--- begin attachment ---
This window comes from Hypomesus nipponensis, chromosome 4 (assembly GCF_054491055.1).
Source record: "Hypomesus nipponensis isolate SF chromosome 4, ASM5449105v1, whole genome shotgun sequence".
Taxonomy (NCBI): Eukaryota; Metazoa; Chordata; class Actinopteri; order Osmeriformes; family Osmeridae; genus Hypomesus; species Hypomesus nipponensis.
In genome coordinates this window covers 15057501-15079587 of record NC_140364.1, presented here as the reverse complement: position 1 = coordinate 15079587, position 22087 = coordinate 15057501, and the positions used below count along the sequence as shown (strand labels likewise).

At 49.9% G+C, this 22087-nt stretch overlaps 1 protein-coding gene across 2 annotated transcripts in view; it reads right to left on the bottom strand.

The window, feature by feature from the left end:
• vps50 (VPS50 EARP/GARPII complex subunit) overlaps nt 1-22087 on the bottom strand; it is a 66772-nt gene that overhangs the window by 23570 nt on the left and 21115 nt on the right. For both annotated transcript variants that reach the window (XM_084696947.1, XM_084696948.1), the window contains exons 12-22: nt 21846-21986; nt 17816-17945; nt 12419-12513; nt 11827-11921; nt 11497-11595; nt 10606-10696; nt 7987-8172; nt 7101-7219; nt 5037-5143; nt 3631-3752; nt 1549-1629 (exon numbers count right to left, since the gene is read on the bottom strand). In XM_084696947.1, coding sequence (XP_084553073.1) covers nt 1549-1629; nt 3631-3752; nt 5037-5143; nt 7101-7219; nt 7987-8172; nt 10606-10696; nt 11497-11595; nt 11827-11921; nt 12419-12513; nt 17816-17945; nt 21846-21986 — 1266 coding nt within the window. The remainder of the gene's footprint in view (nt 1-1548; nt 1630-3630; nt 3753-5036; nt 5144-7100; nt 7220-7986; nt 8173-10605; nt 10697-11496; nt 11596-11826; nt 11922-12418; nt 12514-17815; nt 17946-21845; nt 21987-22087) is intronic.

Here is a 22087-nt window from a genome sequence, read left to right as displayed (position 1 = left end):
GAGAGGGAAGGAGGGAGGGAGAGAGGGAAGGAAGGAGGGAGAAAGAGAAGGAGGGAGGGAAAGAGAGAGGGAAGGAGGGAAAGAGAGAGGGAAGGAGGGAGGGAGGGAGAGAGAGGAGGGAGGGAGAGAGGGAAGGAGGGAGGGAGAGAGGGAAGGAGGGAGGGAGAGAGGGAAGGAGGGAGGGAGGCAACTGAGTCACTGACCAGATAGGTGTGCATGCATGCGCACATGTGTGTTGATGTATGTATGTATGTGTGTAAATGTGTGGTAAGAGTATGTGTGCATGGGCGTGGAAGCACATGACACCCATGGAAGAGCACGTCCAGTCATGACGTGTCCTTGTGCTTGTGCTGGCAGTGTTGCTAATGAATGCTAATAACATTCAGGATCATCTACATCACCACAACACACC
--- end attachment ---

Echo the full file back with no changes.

This window comes from Hypomesus nipponensis, chromosome 4 (assembly GCF_054491055.1).
Source record: "Hypomesus nipponensis isolate SF chromosome 4, ASM5449105v1, whole genome shotgun sequence".
Taxonomy (NCBI): Eukaryota; Metazoa; Chordata; class Actinopteri; order Osmeriformes; family Osmeridae; genus Hypomesus; species Hypomesus nipponensis.
In genome coordinates this window covers 15057501-15079587 of record NC_140364.1, presented here as the reverse complement: position 1 = coordinate 15079587, position 22087 = coordinate 15057501, and the positions used below count along the sequence as shown (strand labels likewise).

At 49.9% G+C, this 22087-nt stretch overlaps 1 protein-coding gene across 2 annotated transcripts in view; it reads right to left on the bottom strand.

The window, feature by feature from the left end:
• vps50 (VPS50 EARP/GARPII complex subunit) overlaps nt 1-22087 on the bottom strand; it is a 66772-nt gene that overhangs the window by 23570 nt on the left and 21115 nt on the right. For both annotated transcript variants that reach the window (XM_084696947.1, XM_084696948.1), the window contains exons 12-22: nt 21846-21986; nt 17816-17945; nt 12419-12513; nt 11827-11921; nt 11497-11595; nt 10606-10696; nt 7987-8172; nt 7101-7219; nt 5037-5143; nt 3631-3752; nt 1549-1629 (exon numbers count right to left, since the gene is read on the bottom strand). In XM_084696947.1, coding sequence (XP_084553073.1) covers nt 1549-1629; nt 3631-3752; nt 5037-5143; nt 7101-7219; nt 7987-8172; nt 10606-10696; nt 11497-11595; nt 11827-11921; nt 12419-12513; nt 17816-17945; nt 21846-21986 — 1266 coding nt within the window. The remainder of the gene's footprint in view (nt 1-1548; nt 1630-3630; nt 3753-5036; nt 5144-7100; nt 7220-7986; nt 8173-10605; nt 10697-11496; nt 11596-11826; nt 11922-12418; nt 12514-17815; nt 17946-21845; nt 21987-22087) is intronic.

Here is a 22087-nt window from a genome sequence, read left to right as displayed (position 1 = left end):
GAGAGGGAAGGAGGGAGGGAGAGAGGGAAGGAAGGAGGGAGAAAGAGAAGGAGGGAGGGAAAGAGAGAGGGAAGGAGGGAAAGAGAGAGGGAAGGAGGGAGGGAGGGAGAGAGAGGAGGGAGGGAGAGAGGGAAGGAGGGAGGGAGAGAGGGAAGGAGGGAGGGAGAGAGGGAAGGAGGGAGGGAGGCAACTGAGTCACTGACCAGATAGGTGTGCATGCATGCGCACATGTGTGTTGATGTATGTATGTATGTGTGTAAATGTGTGGTAAGAGTATGTGTGCATGGGCGTGGAAGCACATGACACCCATGGAAGAGCACGTCCAGTCATGACGTGTCCTTGTGCTTGTGCTGGCAGTGTTGCTAATGAATGCTAATAACATTCAGGATCATCTACATCACCACAACACACC